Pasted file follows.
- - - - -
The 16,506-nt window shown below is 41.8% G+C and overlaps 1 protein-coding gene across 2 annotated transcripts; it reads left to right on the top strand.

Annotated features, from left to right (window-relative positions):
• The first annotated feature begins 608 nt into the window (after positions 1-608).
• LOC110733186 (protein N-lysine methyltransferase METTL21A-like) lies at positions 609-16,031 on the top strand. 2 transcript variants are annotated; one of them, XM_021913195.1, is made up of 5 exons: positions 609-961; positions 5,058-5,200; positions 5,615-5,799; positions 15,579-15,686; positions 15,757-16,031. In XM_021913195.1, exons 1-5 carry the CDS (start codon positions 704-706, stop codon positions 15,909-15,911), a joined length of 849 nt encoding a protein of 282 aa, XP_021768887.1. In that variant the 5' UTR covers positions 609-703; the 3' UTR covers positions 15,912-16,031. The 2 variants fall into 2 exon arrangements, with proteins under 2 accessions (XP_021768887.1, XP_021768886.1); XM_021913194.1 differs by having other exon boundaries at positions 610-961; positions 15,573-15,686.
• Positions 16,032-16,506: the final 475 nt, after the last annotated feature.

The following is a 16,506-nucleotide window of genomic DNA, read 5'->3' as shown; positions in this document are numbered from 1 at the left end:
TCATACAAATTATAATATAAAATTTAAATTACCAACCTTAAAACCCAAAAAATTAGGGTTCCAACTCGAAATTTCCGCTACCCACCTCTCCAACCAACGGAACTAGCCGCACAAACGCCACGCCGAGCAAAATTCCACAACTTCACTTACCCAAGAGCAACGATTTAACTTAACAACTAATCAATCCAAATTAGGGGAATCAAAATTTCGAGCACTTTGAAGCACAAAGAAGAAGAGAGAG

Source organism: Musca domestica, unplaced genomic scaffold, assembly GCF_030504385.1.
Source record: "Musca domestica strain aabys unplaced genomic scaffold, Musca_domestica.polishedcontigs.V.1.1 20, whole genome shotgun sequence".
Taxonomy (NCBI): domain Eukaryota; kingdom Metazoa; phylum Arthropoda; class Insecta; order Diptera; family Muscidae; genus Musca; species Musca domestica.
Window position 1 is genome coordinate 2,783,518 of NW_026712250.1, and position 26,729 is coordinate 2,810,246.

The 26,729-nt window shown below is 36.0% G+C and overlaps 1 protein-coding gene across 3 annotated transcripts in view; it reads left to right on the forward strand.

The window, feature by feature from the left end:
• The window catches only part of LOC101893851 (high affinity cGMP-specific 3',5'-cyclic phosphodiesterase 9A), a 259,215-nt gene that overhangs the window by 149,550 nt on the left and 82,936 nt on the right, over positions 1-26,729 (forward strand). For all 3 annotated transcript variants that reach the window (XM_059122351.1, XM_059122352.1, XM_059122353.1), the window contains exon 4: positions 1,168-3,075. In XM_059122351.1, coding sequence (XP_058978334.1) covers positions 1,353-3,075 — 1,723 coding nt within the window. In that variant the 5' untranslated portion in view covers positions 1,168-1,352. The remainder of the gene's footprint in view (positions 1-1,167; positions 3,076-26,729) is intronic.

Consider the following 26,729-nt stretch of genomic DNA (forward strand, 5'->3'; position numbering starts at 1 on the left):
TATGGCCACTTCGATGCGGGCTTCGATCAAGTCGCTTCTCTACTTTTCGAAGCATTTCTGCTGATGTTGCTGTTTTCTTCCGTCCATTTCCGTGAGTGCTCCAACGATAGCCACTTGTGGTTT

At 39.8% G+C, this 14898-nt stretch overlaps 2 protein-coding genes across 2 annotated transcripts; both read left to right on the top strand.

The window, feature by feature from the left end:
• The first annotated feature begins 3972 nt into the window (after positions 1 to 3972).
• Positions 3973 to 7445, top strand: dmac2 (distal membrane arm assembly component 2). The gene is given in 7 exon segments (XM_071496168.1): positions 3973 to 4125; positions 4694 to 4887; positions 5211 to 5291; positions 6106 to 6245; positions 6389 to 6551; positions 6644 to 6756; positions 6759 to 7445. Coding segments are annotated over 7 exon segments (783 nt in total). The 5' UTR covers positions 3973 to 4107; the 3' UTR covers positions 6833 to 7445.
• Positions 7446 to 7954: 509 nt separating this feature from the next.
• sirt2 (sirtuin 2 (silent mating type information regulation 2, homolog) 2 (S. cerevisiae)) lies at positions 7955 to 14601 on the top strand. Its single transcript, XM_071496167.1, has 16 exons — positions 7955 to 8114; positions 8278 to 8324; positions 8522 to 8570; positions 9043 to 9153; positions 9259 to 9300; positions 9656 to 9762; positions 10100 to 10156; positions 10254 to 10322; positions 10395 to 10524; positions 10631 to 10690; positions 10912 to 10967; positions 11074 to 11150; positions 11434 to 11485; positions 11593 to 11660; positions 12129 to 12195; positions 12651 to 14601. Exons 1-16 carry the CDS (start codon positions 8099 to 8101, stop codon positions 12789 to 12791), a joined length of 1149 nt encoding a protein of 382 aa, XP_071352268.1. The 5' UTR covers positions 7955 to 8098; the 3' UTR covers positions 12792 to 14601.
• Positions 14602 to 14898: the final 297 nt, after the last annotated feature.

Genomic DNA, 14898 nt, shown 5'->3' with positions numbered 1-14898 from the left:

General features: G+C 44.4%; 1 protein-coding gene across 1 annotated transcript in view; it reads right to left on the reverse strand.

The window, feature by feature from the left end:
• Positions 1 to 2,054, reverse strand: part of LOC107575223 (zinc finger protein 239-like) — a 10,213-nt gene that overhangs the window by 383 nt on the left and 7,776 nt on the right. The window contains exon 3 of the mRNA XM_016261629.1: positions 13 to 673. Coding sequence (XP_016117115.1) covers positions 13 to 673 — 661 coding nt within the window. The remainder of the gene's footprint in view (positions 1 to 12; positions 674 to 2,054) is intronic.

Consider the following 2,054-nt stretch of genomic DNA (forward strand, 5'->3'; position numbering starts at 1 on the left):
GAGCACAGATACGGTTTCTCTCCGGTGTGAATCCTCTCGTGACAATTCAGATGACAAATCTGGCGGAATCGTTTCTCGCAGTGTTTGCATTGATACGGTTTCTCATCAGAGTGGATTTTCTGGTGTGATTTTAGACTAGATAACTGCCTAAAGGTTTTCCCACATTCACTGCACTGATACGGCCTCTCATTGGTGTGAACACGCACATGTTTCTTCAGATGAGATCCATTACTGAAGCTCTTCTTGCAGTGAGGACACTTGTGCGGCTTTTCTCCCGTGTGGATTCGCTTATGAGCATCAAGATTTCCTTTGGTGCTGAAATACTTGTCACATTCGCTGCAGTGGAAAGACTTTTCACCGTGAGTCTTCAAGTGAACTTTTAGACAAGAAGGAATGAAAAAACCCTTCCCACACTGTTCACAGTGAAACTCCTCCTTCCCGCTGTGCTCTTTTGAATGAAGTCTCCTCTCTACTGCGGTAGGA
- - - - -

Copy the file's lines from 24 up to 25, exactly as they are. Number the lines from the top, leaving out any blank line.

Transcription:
Genomic DNA, 14898 nt, shown 5'->3' with positions numbered 1-14898 from the left:

General features: G+C 44.4%; 1 protein-coding gene across 1 annotated transcript in view; it reads right to left on the reverse strand.